It was tough for me to watch some of the US goal celebrations – which have come under criticism – considering the scoreline. You do want the game to be celebrated and you do want to see players having fun but at the same time I thought some of the celebrations were a little overboard. A few seemed planned out and I do know some players spend a lot of time thinking about celebrations for the fans. It’s not always necessary.To be fair to Solo, she was critiquing the celebrating but defending the score itself; "[w]hen you respect your opponent you don’t all of a sudden sit back and try not to score," she wrote. ESPN's Graham Hays, for his part, wasn't buying any of the criticism, whether related to the score or the celebrating:
But to put blame on the United States ignores two obvious points. First, the Americans didn't make the rules under which the number of goals scored is part of deciding the outcome of the tournament. Goal differential counts. The U.S. women want to win its group. Unlike just about any other sport, the Americans have a vested interest in running up the score.
And second, it isn't the United States' fault it can't clear its bench. It is allowed three subs. It used three subs.
"If this is 10-0 in a men's World Cup, are we getting the same questions?" U.S. coach Jill Ellis asked after receiving repeated queries about the score. "I think a World Cup, it is about competing, it is about peaking, it is about priming your players ready for the next game."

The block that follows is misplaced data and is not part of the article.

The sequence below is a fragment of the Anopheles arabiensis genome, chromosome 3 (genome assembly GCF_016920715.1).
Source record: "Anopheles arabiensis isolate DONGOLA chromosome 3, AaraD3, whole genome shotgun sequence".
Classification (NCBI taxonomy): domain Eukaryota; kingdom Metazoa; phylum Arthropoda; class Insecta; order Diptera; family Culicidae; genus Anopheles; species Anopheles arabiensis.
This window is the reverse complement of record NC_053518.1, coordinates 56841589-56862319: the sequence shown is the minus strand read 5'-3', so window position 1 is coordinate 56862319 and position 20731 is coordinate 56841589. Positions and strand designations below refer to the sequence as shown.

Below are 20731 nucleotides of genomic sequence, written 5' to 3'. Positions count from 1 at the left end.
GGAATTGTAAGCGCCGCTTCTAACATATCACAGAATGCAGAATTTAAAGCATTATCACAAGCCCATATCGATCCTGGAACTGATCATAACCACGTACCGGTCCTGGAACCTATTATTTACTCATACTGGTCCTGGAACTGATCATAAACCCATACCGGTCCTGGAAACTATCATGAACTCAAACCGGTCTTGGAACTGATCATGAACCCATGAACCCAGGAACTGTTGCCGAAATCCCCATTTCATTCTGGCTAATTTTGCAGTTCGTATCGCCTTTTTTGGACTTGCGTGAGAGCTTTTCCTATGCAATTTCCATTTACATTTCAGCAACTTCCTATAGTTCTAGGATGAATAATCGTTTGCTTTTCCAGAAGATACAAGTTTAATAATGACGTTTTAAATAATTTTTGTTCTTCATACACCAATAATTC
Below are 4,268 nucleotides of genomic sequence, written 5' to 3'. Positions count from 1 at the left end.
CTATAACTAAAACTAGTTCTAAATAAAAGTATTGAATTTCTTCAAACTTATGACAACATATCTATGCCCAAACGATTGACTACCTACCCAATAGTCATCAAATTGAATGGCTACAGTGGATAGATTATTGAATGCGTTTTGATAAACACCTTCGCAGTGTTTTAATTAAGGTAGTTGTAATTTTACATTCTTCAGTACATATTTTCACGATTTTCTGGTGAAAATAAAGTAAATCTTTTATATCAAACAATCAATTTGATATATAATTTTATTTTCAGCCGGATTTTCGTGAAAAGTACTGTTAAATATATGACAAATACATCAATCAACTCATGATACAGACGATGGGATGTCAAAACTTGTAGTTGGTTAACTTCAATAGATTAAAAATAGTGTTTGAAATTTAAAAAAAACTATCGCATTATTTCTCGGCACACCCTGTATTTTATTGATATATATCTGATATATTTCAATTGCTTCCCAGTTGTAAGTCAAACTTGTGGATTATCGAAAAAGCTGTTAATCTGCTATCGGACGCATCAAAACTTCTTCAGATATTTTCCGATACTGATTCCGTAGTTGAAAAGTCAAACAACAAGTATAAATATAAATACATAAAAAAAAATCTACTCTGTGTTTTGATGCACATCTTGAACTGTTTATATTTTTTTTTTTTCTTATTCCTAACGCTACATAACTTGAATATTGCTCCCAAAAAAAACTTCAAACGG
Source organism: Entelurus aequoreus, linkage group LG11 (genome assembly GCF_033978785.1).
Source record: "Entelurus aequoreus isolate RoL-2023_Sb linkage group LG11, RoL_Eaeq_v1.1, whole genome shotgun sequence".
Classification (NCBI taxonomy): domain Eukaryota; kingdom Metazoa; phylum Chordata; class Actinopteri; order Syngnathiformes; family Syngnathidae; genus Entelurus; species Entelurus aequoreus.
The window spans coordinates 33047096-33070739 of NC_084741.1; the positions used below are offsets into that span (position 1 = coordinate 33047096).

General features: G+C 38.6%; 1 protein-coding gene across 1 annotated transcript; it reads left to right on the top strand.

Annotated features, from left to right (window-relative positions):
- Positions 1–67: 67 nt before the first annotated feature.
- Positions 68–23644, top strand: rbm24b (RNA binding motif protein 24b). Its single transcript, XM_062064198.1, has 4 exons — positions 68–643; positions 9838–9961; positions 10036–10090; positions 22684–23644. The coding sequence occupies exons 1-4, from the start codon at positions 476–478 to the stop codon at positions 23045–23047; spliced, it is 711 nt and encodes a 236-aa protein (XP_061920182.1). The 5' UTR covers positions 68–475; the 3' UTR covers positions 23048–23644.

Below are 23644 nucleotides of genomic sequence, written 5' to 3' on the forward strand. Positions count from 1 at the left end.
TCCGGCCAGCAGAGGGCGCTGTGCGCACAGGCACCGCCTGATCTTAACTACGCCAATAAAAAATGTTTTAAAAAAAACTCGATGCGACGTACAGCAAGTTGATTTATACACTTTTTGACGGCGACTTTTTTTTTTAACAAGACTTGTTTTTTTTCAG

But beyond that, why is it the obligation of the U.S. team to act in the interest of creating a picture of a falsely level playing field? Why shouldn't FIFA or the Asian Confederation get blamed for not doing more to promote the women's game in places where it lags behind?
Are we really going to blame players for celebrating a goal, in many cases in their first World Cup, instead of looking at the underlying reasons for the disparity in the first place?This is a key point: at the international level, there isn't nearly as much parity for women's soccer as there is for the men's game. The Thai women have an interesting story, but the bottom line is that the nation of Thailand, like much of the world as a whole, fails to invest in, and develop, the women's game. Couple that with a Women's World Cup that only recently expanded from 16 teams to 24, thereby increasing the overall disparity of the teams participating, and results such as yesterday's shouldn't be especially surprising.